Comprehensive process evaluation will be based on routine data, surveys and qualitative studies to identify implementation processes as well as barriers and facilitators, especially with regard to the service user involvement, use of digital technologies in healthcare or interagency and interprofessional collaboration.

Therefore, a uniform routine documentation is implemented at the Regional Competence Centre and on the online platform. In addition, fidelity criteria will be assessed, and feedback data will be collected with the staff and service users via the online platform: During the intervention, routine data will be collected from service users, employees of the cooperation partners and the Regional Competence Centre. The routine data include, e.g., basic psychiatric recording data, treatment duration data in the Treatment Assistant and changes in wishes and goals of the service users during the treatment process. Also, the overall satisfaction with the Regional Competence Centre will be collected from the clients and the employees of the cooperation partners.

Subjective and collective views of service users, service providers and other stakeholders will be gathered through qualitative interviews and focus groups at the end of the implementation phase. A flexible guideline will be used, which covers the following main topics: (1) acceptance, content evaluation and practicality of the online and face-to-face services; (2) subjective assessment of the effects in terms of treatment retention and satisfaction; and (3) barriers and facilitators for active use of the coordination platform by patients, counsellors and treatment providers. The findings will help to further tailor the treatment coordination to the needs of users and to identify facilitators and barriers to sustainable implementation or scale-up.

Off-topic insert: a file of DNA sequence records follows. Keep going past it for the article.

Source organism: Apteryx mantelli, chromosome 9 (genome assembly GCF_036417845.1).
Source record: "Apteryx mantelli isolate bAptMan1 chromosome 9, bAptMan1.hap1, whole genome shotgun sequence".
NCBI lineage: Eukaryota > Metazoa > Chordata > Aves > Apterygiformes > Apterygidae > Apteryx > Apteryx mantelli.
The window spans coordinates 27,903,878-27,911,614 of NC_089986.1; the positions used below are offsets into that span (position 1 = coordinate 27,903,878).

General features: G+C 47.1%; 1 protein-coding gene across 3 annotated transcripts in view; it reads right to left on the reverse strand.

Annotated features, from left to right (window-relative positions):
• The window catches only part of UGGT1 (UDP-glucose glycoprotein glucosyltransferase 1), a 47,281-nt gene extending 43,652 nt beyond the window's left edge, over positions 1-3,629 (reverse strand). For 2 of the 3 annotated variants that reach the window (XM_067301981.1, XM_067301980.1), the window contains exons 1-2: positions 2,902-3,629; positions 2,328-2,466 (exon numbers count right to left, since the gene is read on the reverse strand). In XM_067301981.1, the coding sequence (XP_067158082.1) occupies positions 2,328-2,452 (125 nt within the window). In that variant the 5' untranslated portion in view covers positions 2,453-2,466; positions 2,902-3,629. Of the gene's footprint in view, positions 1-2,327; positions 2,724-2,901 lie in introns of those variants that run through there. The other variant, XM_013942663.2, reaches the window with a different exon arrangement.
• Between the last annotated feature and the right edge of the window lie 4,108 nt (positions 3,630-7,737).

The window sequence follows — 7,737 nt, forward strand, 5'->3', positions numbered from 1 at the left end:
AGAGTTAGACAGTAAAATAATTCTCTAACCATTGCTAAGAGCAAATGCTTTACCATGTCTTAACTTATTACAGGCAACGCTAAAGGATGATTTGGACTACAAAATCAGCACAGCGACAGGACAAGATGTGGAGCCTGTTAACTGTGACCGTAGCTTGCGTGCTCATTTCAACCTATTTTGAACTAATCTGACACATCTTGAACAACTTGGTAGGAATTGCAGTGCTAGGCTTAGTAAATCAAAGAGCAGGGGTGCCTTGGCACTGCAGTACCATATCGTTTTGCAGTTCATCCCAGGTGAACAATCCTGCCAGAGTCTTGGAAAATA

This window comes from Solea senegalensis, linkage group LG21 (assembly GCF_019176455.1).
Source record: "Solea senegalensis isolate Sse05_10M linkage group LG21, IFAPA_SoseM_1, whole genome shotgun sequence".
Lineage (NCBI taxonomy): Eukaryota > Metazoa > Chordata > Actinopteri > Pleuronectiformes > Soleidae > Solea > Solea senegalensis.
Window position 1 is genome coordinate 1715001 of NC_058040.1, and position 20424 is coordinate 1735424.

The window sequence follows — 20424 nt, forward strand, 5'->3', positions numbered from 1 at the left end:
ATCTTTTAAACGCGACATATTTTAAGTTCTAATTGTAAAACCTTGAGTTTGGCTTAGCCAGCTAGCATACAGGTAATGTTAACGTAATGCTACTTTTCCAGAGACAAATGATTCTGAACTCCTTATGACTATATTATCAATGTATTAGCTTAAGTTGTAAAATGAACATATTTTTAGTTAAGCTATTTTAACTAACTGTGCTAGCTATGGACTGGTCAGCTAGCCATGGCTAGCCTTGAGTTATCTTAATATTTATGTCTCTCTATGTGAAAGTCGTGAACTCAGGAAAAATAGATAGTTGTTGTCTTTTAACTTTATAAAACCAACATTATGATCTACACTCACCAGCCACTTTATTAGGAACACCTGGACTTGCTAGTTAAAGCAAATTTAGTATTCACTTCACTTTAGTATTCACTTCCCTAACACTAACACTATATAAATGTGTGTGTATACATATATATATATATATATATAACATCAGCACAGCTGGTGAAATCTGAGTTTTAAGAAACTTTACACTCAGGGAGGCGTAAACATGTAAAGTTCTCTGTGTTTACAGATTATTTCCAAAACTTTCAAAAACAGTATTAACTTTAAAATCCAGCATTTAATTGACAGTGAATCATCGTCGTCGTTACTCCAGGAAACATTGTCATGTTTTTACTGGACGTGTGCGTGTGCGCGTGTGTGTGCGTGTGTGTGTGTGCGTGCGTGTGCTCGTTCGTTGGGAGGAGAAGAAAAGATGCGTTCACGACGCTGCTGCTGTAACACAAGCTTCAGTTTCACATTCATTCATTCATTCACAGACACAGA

Participant timeline {13}

Participant recruitment will start on November 1, 2021, and is to be completed within 12 months. The individual participation period in the study will be 6 (intervention group) or 8 months (waitlist group). There will be four or five data collections at 2-month intervals (t0, t0 + 2 months [t1], t0 + 4 months [t2], t0 + 6 months [t3] and if applicable t0 + 8 months [t4]). The follow-up windows are defined as ± 4 weeks for the intended time point. The last data collection of the last study participant should be completed by July 1, 2023.

The following study schemes depict the time schedule of enrolment, interventions and assessments (Table 1).

Table 1 Time schedule

Sample size {14}

Assuming a simplified statistical model (repeated measures design with within (time) × between (group) interaction, 2 groups, 4 time points) and a dropout rate of 40%, a sample size of 400 subjects allows the detection of an effect with a moderate effect size (Cohen’s f = 0.25 [50]) for the primary outcome (change in satisfaction (ZUF-8 Score) over 6 months) at a significance level of p < 0.05 with a power ≥ 0.90, as calculated by means of G*Power 3.1 [51].